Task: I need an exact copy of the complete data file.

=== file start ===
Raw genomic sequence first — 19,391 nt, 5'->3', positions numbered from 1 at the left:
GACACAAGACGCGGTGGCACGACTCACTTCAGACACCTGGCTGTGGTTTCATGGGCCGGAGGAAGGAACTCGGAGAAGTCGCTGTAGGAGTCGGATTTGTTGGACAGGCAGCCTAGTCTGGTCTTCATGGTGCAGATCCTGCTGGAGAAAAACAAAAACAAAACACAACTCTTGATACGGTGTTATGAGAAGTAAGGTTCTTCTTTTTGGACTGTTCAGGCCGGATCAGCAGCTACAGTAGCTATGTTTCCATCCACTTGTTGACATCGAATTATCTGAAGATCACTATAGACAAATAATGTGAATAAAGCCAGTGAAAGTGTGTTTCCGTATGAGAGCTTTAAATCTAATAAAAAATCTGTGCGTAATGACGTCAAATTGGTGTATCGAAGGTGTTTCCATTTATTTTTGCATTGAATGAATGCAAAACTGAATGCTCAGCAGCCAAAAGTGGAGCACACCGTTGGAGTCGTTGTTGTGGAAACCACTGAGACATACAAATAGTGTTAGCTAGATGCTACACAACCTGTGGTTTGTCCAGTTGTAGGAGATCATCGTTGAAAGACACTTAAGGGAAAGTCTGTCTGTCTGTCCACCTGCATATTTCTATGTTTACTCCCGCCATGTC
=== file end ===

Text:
Raw genomic sequence first — 19,391 nt, 5'->3', positions numbered from 1 at the left:
GACACAAGACGCGGTGGCACGACTCACTTCAGACACCTGGCTGTGGTTTCATGGGCCGGAGGAAGGAACTCGGAGAAGTCGCTGTAGGAGTCGGATTTGTTGGACAGGCAGCCTAGTCTGGTCTTCATGGTGCAGATCCTGCTGGAGAAAAACAAAAACAAAACACAACTCTTGATACGGTGTTATGAGAAGTAAGGTTCTTCTTTTTGGACTGTTCAGGCCGGATCAGCAGCTACAGTAGCTATGTTTCCATCCACTTGTTGACATCGAATTATCTGAAGATCACTATAGACAAATAATGTGAATAAAGCCAGTGAAAGTGTGTTTCCGTATGAGAGCTTTAAATCTAATAAAAAATCTGTGCGTAATGACGTCAAATTGGTGTATCGAAGGTGTTTCCATTTATTTTTGCATTGAATGAATGCAAAACTGAATGCTCAGCAGCCAAAAGTGGAGCACACCGTTGGAGTCGTTGTTGTGGAAACCACTGAGACATACAAATAGTGTTAGCTAGATGCTACACAACCTGTGGTTTGTCCAGTTGTAGGAGATCATCGTTGAAAGACACTTAAGGGAAAGTCTGTCTGTCTGTCCACCTGCATATTTCTATGTTTACTCCCGCCATGTC